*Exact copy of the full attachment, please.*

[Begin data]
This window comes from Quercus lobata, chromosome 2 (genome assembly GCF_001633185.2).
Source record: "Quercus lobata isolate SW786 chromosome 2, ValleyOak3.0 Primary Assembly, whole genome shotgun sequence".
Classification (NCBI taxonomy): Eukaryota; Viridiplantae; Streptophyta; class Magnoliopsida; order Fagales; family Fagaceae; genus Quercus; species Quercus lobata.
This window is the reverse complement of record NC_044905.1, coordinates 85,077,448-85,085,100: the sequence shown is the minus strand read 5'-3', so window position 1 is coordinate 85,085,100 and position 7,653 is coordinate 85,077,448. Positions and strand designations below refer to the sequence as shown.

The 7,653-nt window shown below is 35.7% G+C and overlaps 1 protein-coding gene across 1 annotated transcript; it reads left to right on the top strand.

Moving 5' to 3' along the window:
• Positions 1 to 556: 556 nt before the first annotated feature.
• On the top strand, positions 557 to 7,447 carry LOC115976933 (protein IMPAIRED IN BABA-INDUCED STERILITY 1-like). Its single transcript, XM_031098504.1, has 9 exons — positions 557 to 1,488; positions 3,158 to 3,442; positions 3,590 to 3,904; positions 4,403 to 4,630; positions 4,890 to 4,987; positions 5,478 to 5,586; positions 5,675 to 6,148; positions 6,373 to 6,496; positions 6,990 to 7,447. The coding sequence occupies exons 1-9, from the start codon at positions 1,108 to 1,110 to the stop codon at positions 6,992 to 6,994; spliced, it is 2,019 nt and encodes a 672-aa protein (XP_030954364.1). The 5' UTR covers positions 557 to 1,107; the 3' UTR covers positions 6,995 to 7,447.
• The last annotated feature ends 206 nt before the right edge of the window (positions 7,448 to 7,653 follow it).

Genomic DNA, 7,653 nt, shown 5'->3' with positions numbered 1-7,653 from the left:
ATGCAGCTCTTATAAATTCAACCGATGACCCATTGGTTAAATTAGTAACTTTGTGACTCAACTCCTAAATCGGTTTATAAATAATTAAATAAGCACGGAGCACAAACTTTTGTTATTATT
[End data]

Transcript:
This window comes from Quercus lobata, chromosome 2 (genome assembly GCF_001633185.2).
Source record: "Quercus lobata isolate SW786 chromosome 2, ValleyOak3.0 Primary Assembly, whole genome shotgun sequence".
Classification (NCBI taxonomy): Eukaryota; Viridiplantae; Streptophyta; class Magnoliopsida; order Fagales; family Fagaceae; genus Quercus; species Quercus lobata.
This window is the reverse complement of record NC_044905.1, coordinates 85,077,448-85,085,100: the sequence shown is the minus strand read 5'-3', so window position 1 is coordinate 85,085,100 and position 7,653 is coordinate 85,077,448. Positions and strand designations below refer to the sequence as shown.

The 7,653-nt window shown below is 35.7% G+C and overlaps 1 protein-coding gene across 1 annotated transcript; it reads left to right on the top strand.

Moving 5' to 3' along the window:
• Positions 1 to 556: 556 nt before the first annotated feature.
• On the top strand, positions 557 to 7,447 carry LOC115976933 (protein IMPAIRED IN BABA-INDUCED STERILITY 1-like). Its single transcript, XM_031098504.1, has 9 exons — positions 557 to 1,488; positions 3,158 to 3,442; positions 3,590 to 3,904; positions 4,403 to 4,630; positions 4,890 to 4,987; positions 5,478 to 5,586; positions 5,675 to 6,148; positions 6,373 to 6,496; positions 6,990 to 7,447. The coding sequence occupies exons 1-9, from the start codon at positions 1,108 to 1,110 to the stop codon at positions 6,992 to 6,994; spliced, it is 2,019 nt and encodes a 672-aa protein (XP_030954364.1). The 5' UTR covers positions 557 to 1,107; the 3' UTR covers positions 6,995 to 7,447.
• The last annotated feature ends 206 nt before the right edge of the window (positions 7,448 to 7,653 follow it).

Genomic DNA, 7,653 nt, shown 5'->3' with positions numbered 1-7,653 from the left:
ATGCAGCTCTTATAAATTCAACCGATGACCCATTGGTTAAATTAGTAACTTTGTGACTCAACTCCTAAATCGGTTTATAAATAATTAAATAAGCACGGAGCACAAACTTTTGTTATTATT